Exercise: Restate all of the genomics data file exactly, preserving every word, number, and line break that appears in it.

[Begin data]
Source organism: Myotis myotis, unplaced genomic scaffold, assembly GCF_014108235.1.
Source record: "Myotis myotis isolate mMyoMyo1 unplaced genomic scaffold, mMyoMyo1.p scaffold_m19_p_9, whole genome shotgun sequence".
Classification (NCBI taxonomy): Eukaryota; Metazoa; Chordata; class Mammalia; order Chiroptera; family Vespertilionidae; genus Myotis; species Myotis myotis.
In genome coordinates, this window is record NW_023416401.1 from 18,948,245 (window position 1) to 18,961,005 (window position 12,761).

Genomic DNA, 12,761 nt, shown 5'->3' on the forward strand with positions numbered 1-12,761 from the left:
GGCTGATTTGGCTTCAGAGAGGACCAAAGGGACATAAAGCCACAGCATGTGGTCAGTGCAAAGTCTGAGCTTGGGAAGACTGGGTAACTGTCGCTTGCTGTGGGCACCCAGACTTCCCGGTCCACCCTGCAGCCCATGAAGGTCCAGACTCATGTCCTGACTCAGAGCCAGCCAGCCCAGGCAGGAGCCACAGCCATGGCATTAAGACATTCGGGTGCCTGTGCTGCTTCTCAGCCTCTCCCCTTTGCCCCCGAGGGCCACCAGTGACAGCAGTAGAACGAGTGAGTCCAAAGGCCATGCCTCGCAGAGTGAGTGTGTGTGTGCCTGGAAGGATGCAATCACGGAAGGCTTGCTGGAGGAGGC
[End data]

Source organism: Myotis myotis, unplaced genomic scaffold, assembly GCF_014108235.1.
Source record: "Myotis myotis isolate mMyoMyo1 unplaced genomic scaffold, mMyoMyo1.p scaffold_m19_p_9, whole genome shotgun sequence".
Classification (NCBI taxonomy): Eukaryota; Metazoa; Chordata; class Mammalia; order Chiroptera; family Vespertilionidae; genus Myotis; species Myotis myotis.
In genome coordinates, this window is record NW_023416401.1 from 18,948,245 (window position 1) to 18,961,005 (window position 12,761).

Genomic DNA, 12,761 nt, shown 5'->3' on the forward strand with positions numbered 1-12,761 from the left:
GGCTGATTTGGCTTCAGAGAGGACCAAAGGGACATAAAGCCACAGCATGTGGTCAGTGCAAAGTCTGAGCTTGGGAAGACTGGGTAACTGTCGCTTGCTGTGGGCACCCAGACTTCCCGGTCCACCCTGCAGCCCATGAAGGTCCAGACTCATGTCCTGACTCAGAGCCAGCCAGCCCAGGCAGGAGCCACAGCCATGGCATTAAGACATTCGGGTGCCTGTGCTGCTTCTCAGCCTCTCCCCTTTGCCCCCGAGGGCCACCAGTGACAGCAGTAGAACGAGTGAGTCCAAAGGCCATGCCTCGCAGAGTGAGTGTGTGTGTGCCTGGAAGGATGCAATCACGGAAGGCTTGCTGGAGGAGGC